Religion in Bhutan
Religion plays a central role in everyday lives, from celebrating a birth to helping the dead transition. Buddhism is recognized as the spiritual heritage of Bhutan with a majority of people practicing the Mahayana tradition. Hinduism is prevalent in the southern parts of the country and a small proportion of the population practice Christianity as well. There are also remnants of Ban ism and Shamanism in certain pockets of the country.
The monastic body (Zhung Dratsang) of Bhutan consists of the central monastic body and district monastic bodies. In total, there are about 7000 registered monks in the country. The central monastic body is headed by the supreme abbot (Je Khenpo), and assisted by five venerable masters (Lopons). The monastic bodies in the district are each headed by a district abbot (Lam Neten). In addition, there are various Buddhist Colleges and meditation centres which are headed by Principals and meditation masters, and a Council for Ecclesiastical Affairs which was established in 1984. Till 2008, the monastic body was represented in the National Assembly and the Royal Advisory Council. Alongside the monks, there are over a thousand nuns in the 22 nunneries in the country.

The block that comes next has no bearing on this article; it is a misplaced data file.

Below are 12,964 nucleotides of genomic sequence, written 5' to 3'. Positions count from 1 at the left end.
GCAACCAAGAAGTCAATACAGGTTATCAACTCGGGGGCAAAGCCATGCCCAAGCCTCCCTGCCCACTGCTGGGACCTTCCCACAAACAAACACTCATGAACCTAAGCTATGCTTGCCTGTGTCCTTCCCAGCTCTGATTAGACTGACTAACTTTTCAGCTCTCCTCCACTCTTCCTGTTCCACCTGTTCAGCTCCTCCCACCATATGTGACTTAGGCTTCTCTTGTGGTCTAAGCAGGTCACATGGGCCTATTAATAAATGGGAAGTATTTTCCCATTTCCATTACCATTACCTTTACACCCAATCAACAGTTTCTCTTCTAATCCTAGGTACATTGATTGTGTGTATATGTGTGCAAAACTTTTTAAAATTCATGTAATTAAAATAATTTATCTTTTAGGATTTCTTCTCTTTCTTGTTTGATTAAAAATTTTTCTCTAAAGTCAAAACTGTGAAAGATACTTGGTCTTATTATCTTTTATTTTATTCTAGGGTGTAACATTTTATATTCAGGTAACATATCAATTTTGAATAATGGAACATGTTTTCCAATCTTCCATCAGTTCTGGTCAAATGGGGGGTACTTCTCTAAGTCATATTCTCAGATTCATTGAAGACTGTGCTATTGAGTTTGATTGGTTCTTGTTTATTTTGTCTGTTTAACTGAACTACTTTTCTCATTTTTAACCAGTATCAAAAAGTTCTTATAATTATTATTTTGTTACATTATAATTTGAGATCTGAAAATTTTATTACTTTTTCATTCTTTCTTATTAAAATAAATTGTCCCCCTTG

Apart from the formal monastic body, there are various religious institutions in the country. In 2007, the National Assembly enacted the Religious Organizations Act of Bhutan to facilitate the establishment of and promote the effective use of resources from societies, foundations, non-profit entities and charitable trusts that seek to support religious institutions in the country. Religious institutions and personalities are considered as being above politics, and hence are expected not to participate in political affairs.